Candied Orange Peel sweetens the colder winter days.
Vibrant healthier bites to snack on or to use in your cooking and baking. I show you how to make them from scratch!
What are Candied Orange Peels?
Candied orange peel is a wonderful way to turn something we usually throw away into something fragrantly delicious and decadent.
A frugal way to add fruity and sparkly sweetness to your afternoon cup of tea.
Oranges originated in China and ended up through trade routes on the European continent in Sicily.
The German term for orange "Apfelsine" is a testimony to the fruit's Chinese origins and means "Chinese Apple".
In medieval Europe, oranges were a luxurious exotic fruit from far away lands, which was prohibitively expensive.
Making candied orange peels originated in medieval Europe and was a way of using every last bit of that precious fruit and preserving its fragrant flavor for later use.
Several 16th and 17th-century cooking books include a candied orange peel recipe similar to the one below.
As with most things, homemade sugared peels taste much better than the store-bought versions and are more budget-friendly.
What Oranges to use?
You can use any kinds of oranges, such as blood oranges, navel oranges, or mandarin oranges.
Just make sure to buy organic oranges if you have the option as you will be consuming the peels and would want them to be free of any chemical residue.
Alternatively, if you do not have any access to organic oranges, scrub the oranges well under running water before using them.
How to make Candied Oranges?
You can easily prepare candied oranges at home.
Here is an overview on how it's done. The complete recipe with adjustable US and Metric measurement options is located further down in the recipe card.
Wash the oranges thoroughly and use a vegetable peeler to peel the skin into thin strips.
Try avoiding the white part (pith) as that is quite bitter and would result in a bitter product.
Blanch the oranges two times in a pot of boiling water, draining the water each time.
Now add freshwater and the sugar to the oranges and let them simmer slowly for about 45min on a low fire, stirring occasionally.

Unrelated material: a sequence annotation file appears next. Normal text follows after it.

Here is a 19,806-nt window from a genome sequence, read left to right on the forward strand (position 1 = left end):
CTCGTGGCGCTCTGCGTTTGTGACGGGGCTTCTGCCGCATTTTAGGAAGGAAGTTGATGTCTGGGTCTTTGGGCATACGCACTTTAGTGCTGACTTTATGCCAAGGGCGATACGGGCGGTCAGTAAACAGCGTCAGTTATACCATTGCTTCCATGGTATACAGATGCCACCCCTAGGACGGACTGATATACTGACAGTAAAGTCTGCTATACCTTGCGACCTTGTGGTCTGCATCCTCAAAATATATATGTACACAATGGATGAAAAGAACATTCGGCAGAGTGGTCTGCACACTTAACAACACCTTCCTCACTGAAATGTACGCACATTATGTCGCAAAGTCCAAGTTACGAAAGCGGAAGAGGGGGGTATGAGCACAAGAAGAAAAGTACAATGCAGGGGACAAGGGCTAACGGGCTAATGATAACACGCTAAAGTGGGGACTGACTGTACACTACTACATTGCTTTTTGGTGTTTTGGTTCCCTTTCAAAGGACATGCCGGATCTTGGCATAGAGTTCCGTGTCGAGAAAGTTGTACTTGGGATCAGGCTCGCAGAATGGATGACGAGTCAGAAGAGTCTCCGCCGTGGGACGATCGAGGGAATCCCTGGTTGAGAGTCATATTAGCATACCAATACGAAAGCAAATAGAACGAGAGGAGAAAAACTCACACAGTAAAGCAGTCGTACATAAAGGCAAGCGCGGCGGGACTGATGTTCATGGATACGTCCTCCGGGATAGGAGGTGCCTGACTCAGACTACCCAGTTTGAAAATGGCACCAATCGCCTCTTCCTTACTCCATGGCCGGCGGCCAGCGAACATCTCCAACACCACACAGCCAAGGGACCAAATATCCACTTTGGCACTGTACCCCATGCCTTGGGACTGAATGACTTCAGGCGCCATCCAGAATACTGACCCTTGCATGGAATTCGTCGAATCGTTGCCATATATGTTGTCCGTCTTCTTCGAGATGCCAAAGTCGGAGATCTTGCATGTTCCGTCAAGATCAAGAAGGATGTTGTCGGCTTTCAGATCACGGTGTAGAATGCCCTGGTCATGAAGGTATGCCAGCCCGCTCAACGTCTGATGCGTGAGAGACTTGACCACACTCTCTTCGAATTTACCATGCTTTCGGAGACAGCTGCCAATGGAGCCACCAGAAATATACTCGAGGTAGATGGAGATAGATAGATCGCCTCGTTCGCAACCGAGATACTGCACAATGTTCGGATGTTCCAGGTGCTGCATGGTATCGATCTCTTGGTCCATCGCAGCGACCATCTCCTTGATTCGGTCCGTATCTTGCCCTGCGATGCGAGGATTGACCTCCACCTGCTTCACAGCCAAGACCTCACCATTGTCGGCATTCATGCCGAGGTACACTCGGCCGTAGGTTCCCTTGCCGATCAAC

After the orange peels have become translucent, drain the peels and then dry the candied peels at room temperature overnight or on a low setting in the oven.
After drying, toss the peels on granulated sugar if you want that sugary crunch.
Candied oranges peels are an essential ingredient in European Christmas cakes and puddings and can be used in a variety of baked goods, such as cakes, muffins, and cookies.
Great examples are the Elisenlebkuchen cookies from Bavaria Nürnberg or in a Gugelhupf recipe.
My favorite use for candied orange peel is in an Orange Semolina Pudding.
It can also be used in granola, your morning muesli, or simply as a delicious accompaniment to a cup of tea or coffee as it is or dipped in decadent dark chocolate.
You can even use candied orange peels to decorate a cocktail or a cup of hot chocolate.
Store the peel in an airtight container in a cool and dry place where it will keep for up to 3 months.
If you live in a tropical climate, it would be better to store the container in the fridge for the candied peels to last longer.
You can also freeze it to use later, though because the peel will get a bit soggy after defrosting this is only a good option if you are planning to use the peels for baking.
Other citrus peel options
You can use the same process to candy the peel of other citrus fruit.
A visually stunning option would be to candy the pink peel of grapefruits, the bright-green peel of limes, and the zesty yellow peel of lemons.
Blood oranges, tangerines, clementines, and calamansi lemons also are wonderful candidates to be candied.
You can also use the same process to candy slices of citrus fruit and other fruit, like apples and pears.
For that, just slice the fruit into thin slices and follow the process described above.
Thinly sliced ginger also makes a wonderful candied ginger.